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Unplanned cigarette purchases and tobacco point of sale advertising: a potential barrier to smoking cessation
  1. Eben J Clattenburg1,
  2. Jessica L Elf2,
  3. Benjamin J Apelberg3
  1. 1Johns Hopkins University School of Medicine, Baltimore, Maryland, USA
  2. 2Institute for Global Tobacco Control, Johns Hopkins University, Baltimore, Maryland, USA
  3. 3Johns Hopkins School of Public Health, Baltimore, Maryland, USA
  1. Correspondence to Eben J Clattenburg, Johns Hopkins University School of Medicine, Doctors’ Lounge, 110 Harvey/Nelson Building, Johns Hopkins Hospital, 600 N. Wolfe Street, Baltimore, MD 21287, USA; eclatte1{at}jhmi.edu

Abstract

Background In the USA, tobacco marketing expenditure is increasingly concentrated at the point of sale (POS). Previous studies have demonstrated an association between exposure to tobacco POS advertising and increased smoking initiation, but limited evidence is available on adult smokers’ decisions and behaviours.

Methods An immediate post-cigarette purchase survey was administered to 301 cigarette purchasers outside of two grocery stores in Vermont to assess the prevalence of unplanned purchases and opinions about POS tobacco advertising and displays.

Results In total, 11.3% of purchases were reported as unplanned. Certain groups were more likely to make unplanned purchases including: 18–24-year-olds (OR: 2.1, 95% CI 1.0 to 4.4), less than daily smokers (OR: 5.6, 95% CI 1.9 to 16.9), smokers who made 3+ quit attempts in the previous year (OR: 2.4, 95% CI 0.9 to 6.0), those who plan to quit in the next month (OR: 3.7, 95% CI 1.6 to 9.0), and those who agreed that tobacco POS advertising makes quitting smoking harder (OR: 2.3, 95% CI 1.1 to 4.8). Overall, 31.2% of participants agreed that tobacco POS advertising makes quitting smoking harder. Individuals who intended to quit within the next month, made 3+ quit attempts in the last year, or made an unplanned cigarette purchase were the most likely to agree.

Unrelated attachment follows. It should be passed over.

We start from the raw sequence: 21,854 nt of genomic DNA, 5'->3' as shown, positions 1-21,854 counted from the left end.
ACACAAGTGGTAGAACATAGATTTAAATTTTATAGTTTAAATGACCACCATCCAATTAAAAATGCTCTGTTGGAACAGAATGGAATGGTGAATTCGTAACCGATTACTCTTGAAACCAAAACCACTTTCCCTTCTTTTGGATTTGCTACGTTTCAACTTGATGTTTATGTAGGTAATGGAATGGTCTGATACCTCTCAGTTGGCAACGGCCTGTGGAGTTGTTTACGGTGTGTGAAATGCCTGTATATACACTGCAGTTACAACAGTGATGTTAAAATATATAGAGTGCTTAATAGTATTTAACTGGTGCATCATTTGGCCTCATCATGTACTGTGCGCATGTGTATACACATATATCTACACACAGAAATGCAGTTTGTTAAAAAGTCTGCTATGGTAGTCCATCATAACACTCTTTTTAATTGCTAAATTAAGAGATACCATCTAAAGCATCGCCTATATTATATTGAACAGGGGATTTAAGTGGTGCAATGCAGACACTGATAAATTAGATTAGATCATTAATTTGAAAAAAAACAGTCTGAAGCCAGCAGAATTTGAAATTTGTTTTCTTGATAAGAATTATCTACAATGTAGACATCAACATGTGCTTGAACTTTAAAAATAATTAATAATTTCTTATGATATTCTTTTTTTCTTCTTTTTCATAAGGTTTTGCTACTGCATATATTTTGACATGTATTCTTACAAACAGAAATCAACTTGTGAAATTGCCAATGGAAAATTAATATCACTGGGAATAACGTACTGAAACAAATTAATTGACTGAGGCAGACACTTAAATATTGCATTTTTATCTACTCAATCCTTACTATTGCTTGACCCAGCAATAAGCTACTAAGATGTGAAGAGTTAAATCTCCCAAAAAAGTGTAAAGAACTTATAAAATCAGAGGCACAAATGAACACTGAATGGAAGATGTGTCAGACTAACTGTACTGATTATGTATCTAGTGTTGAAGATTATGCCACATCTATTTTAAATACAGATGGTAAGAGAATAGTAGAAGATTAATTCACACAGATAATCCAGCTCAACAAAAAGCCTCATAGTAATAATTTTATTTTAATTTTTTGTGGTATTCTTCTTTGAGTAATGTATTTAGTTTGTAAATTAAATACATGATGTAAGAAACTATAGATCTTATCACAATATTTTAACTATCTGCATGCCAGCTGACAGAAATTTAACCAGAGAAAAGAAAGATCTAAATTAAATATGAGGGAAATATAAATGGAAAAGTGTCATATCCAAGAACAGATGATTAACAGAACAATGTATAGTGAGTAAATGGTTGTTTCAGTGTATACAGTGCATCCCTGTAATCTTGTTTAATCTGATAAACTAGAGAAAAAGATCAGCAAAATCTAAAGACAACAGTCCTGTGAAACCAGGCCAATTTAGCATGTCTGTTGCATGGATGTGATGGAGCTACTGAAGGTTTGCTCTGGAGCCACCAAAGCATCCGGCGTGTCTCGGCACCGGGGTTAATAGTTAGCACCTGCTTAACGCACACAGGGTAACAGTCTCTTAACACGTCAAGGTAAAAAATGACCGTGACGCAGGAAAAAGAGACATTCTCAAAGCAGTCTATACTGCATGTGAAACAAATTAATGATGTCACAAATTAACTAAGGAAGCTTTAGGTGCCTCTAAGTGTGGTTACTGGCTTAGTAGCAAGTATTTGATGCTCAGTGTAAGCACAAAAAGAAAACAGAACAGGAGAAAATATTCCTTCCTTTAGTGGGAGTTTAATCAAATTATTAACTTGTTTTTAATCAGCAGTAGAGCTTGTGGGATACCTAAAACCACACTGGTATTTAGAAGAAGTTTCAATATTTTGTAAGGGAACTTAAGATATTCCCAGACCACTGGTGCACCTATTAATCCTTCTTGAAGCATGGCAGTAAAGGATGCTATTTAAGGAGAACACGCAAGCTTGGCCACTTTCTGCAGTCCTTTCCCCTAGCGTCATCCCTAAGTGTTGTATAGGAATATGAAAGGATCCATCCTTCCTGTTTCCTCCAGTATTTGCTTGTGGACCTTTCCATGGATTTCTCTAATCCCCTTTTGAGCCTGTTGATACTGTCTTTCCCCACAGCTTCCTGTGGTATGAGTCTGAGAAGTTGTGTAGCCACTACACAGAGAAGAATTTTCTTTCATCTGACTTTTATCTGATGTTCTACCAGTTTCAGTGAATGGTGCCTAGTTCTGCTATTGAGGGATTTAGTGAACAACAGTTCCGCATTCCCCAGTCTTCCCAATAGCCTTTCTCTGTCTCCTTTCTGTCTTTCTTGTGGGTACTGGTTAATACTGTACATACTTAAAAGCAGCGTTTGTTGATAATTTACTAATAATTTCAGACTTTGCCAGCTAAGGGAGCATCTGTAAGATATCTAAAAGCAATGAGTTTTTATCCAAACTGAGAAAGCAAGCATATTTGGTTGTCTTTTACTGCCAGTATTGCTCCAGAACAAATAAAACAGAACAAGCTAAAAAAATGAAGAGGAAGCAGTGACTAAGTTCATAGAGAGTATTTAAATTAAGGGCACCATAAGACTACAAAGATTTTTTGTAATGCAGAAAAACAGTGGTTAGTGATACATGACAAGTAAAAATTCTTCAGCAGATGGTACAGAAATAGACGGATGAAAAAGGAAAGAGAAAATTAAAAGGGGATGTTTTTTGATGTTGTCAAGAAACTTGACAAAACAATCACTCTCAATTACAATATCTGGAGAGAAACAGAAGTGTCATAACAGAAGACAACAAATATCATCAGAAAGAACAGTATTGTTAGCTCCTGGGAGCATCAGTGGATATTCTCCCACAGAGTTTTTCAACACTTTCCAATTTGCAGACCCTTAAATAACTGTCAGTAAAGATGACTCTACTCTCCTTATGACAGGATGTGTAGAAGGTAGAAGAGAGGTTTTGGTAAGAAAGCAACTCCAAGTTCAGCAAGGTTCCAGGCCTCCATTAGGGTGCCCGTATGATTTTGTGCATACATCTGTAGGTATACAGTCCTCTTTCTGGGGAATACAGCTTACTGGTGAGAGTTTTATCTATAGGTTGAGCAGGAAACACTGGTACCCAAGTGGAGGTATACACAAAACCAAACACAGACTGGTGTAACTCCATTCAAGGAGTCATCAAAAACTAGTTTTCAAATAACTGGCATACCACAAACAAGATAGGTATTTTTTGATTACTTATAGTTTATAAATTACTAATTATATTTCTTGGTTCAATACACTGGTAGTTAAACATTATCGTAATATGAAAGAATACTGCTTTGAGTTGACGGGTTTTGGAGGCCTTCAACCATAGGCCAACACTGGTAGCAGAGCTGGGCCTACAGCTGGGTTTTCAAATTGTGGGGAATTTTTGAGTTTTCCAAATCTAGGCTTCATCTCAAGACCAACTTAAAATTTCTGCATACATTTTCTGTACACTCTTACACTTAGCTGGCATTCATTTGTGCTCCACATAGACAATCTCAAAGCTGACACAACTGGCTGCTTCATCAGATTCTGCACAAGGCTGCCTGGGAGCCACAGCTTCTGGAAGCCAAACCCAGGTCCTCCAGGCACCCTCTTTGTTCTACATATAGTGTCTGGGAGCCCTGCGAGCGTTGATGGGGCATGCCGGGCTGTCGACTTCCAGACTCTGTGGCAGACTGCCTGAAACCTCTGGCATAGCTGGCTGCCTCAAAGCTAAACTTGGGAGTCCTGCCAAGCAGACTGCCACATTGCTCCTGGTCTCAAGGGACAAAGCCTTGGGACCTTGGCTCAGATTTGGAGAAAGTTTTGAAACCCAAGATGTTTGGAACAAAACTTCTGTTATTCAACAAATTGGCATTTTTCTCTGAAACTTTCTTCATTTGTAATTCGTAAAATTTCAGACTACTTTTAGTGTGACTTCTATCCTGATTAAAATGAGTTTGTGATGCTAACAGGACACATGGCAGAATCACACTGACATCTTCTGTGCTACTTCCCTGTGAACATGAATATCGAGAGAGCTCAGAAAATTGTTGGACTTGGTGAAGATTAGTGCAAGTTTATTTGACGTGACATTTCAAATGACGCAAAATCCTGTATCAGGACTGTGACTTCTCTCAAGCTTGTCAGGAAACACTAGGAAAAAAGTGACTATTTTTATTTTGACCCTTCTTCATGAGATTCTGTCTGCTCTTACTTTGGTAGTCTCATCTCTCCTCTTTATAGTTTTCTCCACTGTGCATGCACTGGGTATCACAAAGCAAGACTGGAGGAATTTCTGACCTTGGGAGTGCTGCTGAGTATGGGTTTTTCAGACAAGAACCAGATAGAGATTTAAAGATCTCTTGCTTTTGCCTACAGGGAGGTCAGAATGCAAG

Conclusions Young adults and individuals making multiple quit attempts or planning to quit in the next month are more likely to make unplanned cigarette purchases. Reducing unplanned purchases prompted by tobacco POS advertising could improve the likelihood of successful cessation among smokers.

  • Advertising and Promotion
  • Prevention
  • Public opinion
  • Cessation

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Introduction

In the USA, major restrictions on tobacco advertising were implemented following the Master Settlement Agreement of 1998. The Master Settlement Agreement banned outdoor advertising, branded merchandise, product placement in movies and television shows, the use of cartoon characters in advertising, and prohibited brand-name sponsorship of events, among other stipulations.1 As these advertising restrictions were implemented, tobacco industry marketing shifted to unregulated point of sale (POS) advertising, cigarette displays and promotions.2 In 2008, tobacco companies spent $163 million on advertising at the POS and $7.1 billion on price discounts.3

Research among teens has demonstrated an association between exposure to tobacco POS advertising and increased smoking initiation.4 ,5 However, there is limited research on the association between tobacco advertising at the POS and adult smokers’ decisions and behaviours in the USA.6 One mechanism by which POS advertising and displays could negatively impact smokers is by prompting unplanned purchases of cigarettes among those attempting to quit. Among adult smokers in Houston, Texas, cigarette-related pictures caused cravings, and these cravings were more intense among nicotine deprived smokers.7 Outside of the USA, more extensive research on the POS environment has been conducted. Wakefield et al found that 38% of smokers in Victoria, Australia who made a quit attempt in the past 12 months reported an increased urge to buy cigarettes when they saw tobacco POS displays.8 In western Australia, post-purchase interviews were conducted to assess the rate of unplanned tobacco purchases and whether or not the POS display was reported to prompt the purchase.9 The study found that 22% of cigarette purchases were unplanned and that 47% of these purchases were reported to be prompted by the POS display. Unlike the USA, however, western Australia has strict POS restrictions limiting the display to one example of each tobacco product, with a total area not exceeding one square metre and prohibitions on any other types of advertising materials.9